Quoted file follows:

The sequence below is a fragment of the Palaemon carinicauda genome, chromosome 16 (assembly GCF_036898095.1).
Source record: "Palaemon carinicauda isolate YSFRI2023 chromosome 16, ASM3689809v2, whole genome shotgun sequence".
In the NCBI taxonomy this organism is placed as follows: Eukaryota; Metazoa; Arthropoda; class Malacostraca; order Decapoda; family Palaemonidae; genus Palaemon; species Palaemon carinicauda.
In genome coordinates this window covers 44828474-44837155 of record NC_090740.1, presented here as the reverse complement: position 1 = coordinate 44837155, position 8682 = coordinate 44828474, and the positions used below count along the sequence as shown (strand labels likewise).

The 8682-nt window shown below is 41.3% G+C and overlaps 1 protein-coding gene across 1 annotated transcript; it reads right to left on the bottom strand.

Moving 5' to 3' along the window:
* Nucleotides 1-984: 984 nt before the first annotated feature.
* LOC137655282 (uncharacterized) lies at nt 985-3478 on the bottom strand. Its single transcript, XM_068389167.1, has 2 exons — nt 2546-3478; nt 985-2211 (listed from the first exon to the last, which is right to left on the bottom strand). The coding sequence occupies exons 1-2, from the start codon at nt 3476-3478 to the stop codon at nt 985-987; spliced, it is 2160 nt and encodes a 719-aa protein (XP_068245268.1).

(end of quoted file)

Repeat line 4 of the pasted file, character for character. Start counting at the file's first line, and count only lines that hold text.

In genome coordinates this window covers 44828474-44837155 of record NC_090740.1, presented here as the reverse complement: position 1 = coordinate 44837155, position 8682 = coordinate 44828474, and the positions used below count along the sequence as shown (strand labels likewise).